Supply Bill 2015
Thursday 4 June, 2015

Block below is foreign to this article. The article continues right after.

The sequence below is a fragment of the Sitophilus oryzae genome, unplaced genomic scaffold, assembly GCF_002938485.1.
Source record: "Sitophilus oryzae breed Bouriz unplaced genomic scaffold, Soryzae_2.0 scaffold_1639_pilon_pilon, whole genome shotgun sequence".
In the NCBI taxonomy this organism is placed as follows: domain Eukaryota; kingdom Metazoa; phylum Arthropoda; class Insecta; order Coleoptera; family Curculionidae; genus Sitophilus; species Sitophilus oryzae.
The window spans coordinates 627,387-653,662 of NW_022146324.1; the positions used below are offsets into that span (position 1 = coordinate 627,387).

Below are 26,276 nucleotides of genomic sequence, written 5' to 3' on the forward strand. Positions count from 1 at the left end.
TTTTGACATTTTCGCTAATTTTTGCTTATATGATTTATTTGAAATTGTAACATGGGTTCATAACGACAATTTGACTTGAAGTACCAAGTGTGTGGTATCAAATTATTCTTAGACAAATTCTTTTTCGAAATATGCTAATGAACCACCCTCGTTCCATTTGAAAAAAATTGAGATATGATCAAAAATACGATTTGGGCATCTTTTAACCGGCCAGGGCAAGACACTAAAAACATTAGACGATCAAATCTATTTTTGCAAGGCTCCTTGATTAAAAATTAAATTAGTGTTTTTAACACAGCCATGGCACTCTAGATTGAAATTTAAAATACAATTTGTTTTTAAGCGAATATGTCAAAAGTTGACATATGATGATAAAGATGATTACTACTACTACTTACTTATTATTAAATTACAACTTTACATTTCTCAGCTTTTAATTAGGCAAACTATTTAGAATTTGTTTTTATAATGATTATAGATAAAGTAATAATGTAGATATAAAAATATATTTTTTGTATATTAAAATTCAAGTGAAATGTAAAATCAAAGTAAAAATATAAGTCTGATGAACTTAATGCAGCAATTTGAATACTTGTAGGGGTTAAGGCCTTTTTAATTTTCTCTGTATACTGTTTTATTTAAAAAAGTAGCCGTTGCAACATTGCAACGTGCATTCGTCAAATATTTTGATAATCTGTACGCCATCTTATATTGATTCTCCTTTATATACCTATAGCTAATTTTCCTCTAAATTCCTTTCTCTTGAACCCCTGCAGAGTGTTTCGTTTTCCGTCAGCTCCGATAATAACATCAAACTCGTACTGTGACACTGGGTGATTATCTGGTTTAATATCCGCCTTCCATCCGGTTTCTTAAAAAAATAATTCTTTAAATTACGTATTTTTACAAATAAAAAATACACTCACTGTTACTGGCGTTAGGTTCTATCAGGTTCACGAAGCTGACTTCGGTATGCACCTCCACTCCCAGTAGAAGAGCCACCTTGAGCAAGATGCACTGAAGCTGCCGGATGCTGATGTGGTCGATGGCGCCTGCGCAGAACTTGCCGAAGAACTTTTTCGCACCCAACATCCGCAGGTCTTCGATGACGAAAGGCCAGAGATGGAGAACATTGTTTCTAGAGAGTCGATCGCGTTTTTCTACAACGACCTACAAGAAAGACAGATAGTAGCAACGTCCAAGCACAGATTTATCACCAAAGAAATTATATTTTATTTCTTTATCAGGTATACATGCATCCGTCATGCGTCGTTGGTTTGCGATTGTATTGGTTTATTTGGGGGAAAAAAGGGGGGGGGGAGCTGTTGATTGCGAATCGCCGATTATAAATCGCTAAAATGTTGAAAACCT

I rise today to speak to the Supply Bill 2015. As is the convention, the opposition will be supporting this bill; however, I think it is important for us on this side to ensure that all appropriations are being spent wisely and in accordance with the measures agreed to by the parliament. This appropriation is for $3.29 billion from the Consolidated Account, a figure which seems high enough in itself, and at this point every South Australian capable of doing so should be thinking: what is this being spent on? Are we getting good bang for our buck? Government expenditure, as a percentage of GSP, is currently 17.2 per cent. With that figure at such a disgracefully high level, how can the South Australian taxpayer be happy with this situation? How can they have confidence in this government? They are clearly being conned by the Premier, by the Treasurer, and ultimately by this Labor government. The rise in government expenditure has not coincided with a dramatic rise in the size of the public sector. Natural rises, along with population growth, CPI and the like, are to be expected, but ultimately the growth in net public debt to $13 billion is a result of budget blowouts as well as infrastructure spending and cannot be explained simply by these natural rises in cost. To suggest, as the Leader of the Government often does in this place, that the debt is due to the global financial crisis shows a gross misunderstanding of the state's finances and the economy. Questions on the nature of government spending go to the heart of what South Australians want from their government, and I implore all South Australians to pay more attention to what they need, rather than what they want. It is something of a philosophical difference between the opposition and this government that we would prefer people to keep the money they have earnt, rather than take it away from them, arrogantly suppose what they actually want, and return it to them in the form of subpar and inefficient services. Many services both sides consider essential include health, education, law enforcement, and emergency services, just to name a new, but the government has an obligation to deliver these services in the most efficient and best way possible, as equally as possible, to all South Australians. This may mean more spending in regional or lower socioeconomic areas of the state, and that should be expected and taken as a given. If efficiencies are sought and adhered to then the increase to the public sector and therefore government operating expenditure would be modest at best. These increases cannot be justified by capital expenditure on infrastructure projects over the past 13 years, some necessary, others not so, and some having white elephant status. The desalination plant comes to mind. This means that, if in a rare case unbudgeted expenditure is required, it can easily be absorbed. However, we know that unbudgeted expenditure has not been rare in the life of this government. In fact, the figure is now up to $3.9 billion in a total net public debt of $10.84 billion. If you take this figure and the $1.89 billion cost of the desalination plant, which sits there collecting dust and which also has an operating cost of $130 million per year, total debt is halved, not to mention the future debt saved on interest. The interest paid on this debt alone is over $700,000 per day, totalling $260 million per year. The increasing interest and the borrowing to service it is why debt is predicted to rise to $13.2 billion by 2016-17. Let's not forget that these figures are calculated with historically low interest rates. Heaven help us when they inevitably rise. Now, the Treasurer assures us that this is a peak figure; however, given many of the other figures we have been promised over the life of this government, how can this be trusted? Given that Labor is so quick to spend for its own political gain, how can the South Australian taxpayer be assured there will not be another spike in spending, leading to even more debt and deficit? My contribution at this point has largely been on the government's budgetary position, something that may seem relevant only to politicians but not to the average punter. This is not true. Every time the government blows its budget or spends on infrastructure it has to find the money from somewhere, either directly by raising the capital itself or by borrowing; it is no different from the private citizen, except that the raising of capital by government is not by earning and saving but by taxing its citizenry. State government revenue is raised through payroll tax, land tax, stamp duty and various other fines and levies on the individual. In addition to this, the government is at the mercy of the commonwealth and its GST handout. What this means is that the government of the day is reliant heavily on the strength of the economy as to whether it has the revenue to cover the everyday operating costs, the bills, and the large capital infrastructure projects. Therefore, the government has an obligation to live within its means; it can promise the world in services and shiny new infrastructure, but ultimately it will come to the taxpayer for the money—which is exactly what we have seen. We hear platitudes from the Premier and the Treasurer about payroll tax relief but we know that land taxes have increased and we see stamp duty relief only in very strict circumstances; however, we have seen exorbitant and extreme increases in the emergency services levy and in water charges, and the debt is still increasing. These increases will only get worse because the government refuses to make savings anywhere else. We have seen the Treasurer sell off the Motor Accident Commission, which is predicted by the government to produce rivers of gold, but this remains to be seen. Unlike what the previous Liberal government did following the State Bank, none of this will lead to a dramatic pay-down of debt, which is what is required. The paying down of debt frees up the funds being spent on interest, and around it goes. The lower the levels of debt, the more can be spent on operating costs, which will lead to surpluses which can then be used for infrastructure upgrades or more competitive tax rates. This would spur on the economy, driving government revenue up through greater economic participation from business and consumers. A stronger economy means more people in employment and less people reliant on government services, further reducing the financial burden on government. So it can be seen that the nitty-gritty of the budget and government expenditure actually does have a ripple effect which affects everyone within the state, and this should be realised by the Treasurer and the government. The effect of a strong economy on government revenue is something that clearly is not realised by this government, or that the government serves the people and not the other way around. The big government project from the Premier has led to a clouding of what is important. It is plain to see that South Australia is floundering economically under this government. We have the highest unemployment rate in the nation, the lowest rate of start-ups, the highest tax rates, and burdensome regulation and red tape. It is difficult to start a business here even if one would want to, and clearly people do not. On many of these economic indicators we have now fallen behind Tasmania. This has happened only in the past 18 months, which, curiously, aligns with the term of the newly elected Hodgman Liberal government. I will let honourable members draw their own conclusions, but I hope the people of South Australia are wary of that coincidence. With those few words I commend the bill to the council.